Heston Blumenthal is no ordinary Michelin-starred chef but one who goes to extraordinary lengths to alter the way we appreciate food – moving beyond basic consumption to create a multisensory experience with a strong narrative running through it.

On the creative process behind two of his most famous dishes, Blumenthal described how they activate all five senses to create an emotional StoryScape for the diner. He explained the psychology of flavour perception: "The part of the brain that processes memory is located next to the area that recognises smell. Creating a link between smell and our conception of the past is what makes the olfactory experience so uniquely evocative.

"For marketers, these connections can open up complex and immersive encounters. In the interface between technology, emotion and experience, we’ve only just begun to scratch the surface."

Dame Vivienne Westwood

Vivienne Westwood uses fashion to empower self-expression – creating clothes that have their own story but that also become a canvas for people to find and tell their own stories.

Charting her journey through fashion from punk rock to her "climate revolution" agenda of today, Westwood referenced high culture, history, propaganda and commercialism: "A story never starts from where we are, but where we come from. We are the past and, the more we know about the past, the more of an idea we have about the present – who we are and the possibility of what we do in the future.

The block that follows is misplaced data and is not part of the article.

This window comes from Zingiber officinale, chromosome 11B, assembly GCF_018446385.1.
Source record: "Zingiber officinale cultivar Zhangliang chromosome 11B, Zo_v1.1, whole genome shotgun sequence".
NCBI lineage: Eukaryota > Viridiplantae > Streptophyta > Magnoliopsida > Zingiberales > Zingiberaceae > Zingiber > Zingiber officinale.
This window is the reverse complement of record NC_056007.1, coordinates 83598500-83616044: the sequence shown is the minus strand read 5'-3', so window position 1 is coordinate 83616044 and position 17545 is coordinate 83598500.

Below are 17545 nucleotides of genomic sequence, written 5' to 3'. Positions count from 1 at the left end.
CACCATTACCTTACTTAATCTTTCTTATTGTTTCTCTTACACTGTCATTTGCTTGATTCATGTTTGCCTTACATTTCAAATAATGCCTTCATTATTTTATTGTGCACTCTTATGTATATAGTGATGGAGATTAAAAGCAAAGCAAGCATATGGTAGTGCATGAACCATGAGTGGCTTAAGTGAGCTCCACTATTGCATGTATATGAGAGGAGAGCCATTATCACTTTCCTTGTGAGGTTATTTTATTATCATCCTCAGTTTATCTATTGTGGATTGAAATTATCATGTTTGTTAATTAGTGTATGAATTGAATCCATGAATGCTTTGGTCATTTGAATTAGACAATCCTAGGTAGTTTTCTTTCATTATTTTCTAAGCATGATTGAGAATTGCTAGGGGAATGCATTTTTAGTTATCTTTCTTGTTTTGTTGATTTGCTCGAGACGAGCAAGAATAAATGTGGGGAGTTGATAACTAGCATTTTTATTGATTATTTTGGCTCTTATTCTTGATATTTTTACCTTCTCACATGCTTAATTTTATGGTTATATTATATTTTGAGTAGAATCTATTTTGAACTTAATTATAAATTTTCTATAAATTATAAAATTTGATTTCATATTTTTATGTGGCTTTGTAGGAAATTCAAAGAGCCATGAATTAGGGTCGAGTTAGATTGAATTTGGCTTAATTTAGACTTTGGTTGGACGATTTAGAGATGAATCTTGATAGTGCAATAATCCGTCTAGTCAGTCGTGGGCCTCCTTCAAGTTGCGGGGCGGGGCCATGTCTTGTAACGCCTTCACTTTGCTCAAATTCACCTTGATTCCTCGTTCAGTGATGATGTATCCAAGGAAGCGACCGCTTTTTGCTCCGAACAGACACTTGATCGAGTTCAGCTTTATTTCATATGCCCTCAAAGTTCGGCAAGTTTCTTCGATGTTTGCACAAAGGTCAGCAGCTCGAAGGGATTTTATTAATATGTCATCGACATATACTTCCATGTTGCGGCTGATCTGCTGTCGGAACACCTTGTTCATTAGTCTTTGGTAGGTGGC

"Integral to my clothes are the stories I put into them, which add to the character of the person wearing them. For everyone who tries them on, it becomes a different story; a way of expressing themselves in a way they never have before."

James Cameron

The director behind two of the highest-grossing films of all time – Titanic and Avatar – explained how disruptive technology enables him to take his work to "the cusp of the possible".

James Cameron reinforced the idea that the connection between story and technology is what drives immersion: "Recognising the cusp of the possible when it occurs is the key to succeeding in story driving technology and technology driving story."

Cameron believes that the fundamentals of storytelling, which connect us in our shared humanity, are a constant: "The fundamental principles of storytelling are never going to change as long as films are made by human beings for other human beings.

"Every single technical film-making skill that I learned is now obsolete, but I’m not. Film-makers take each new thing and evolve it into art, absorb it into the process. What has changed is that we become less inhibited – anything we can imagine, we can create."

See iEX speaker videos at and

Fiona Hanson/AP Images for SapientNitro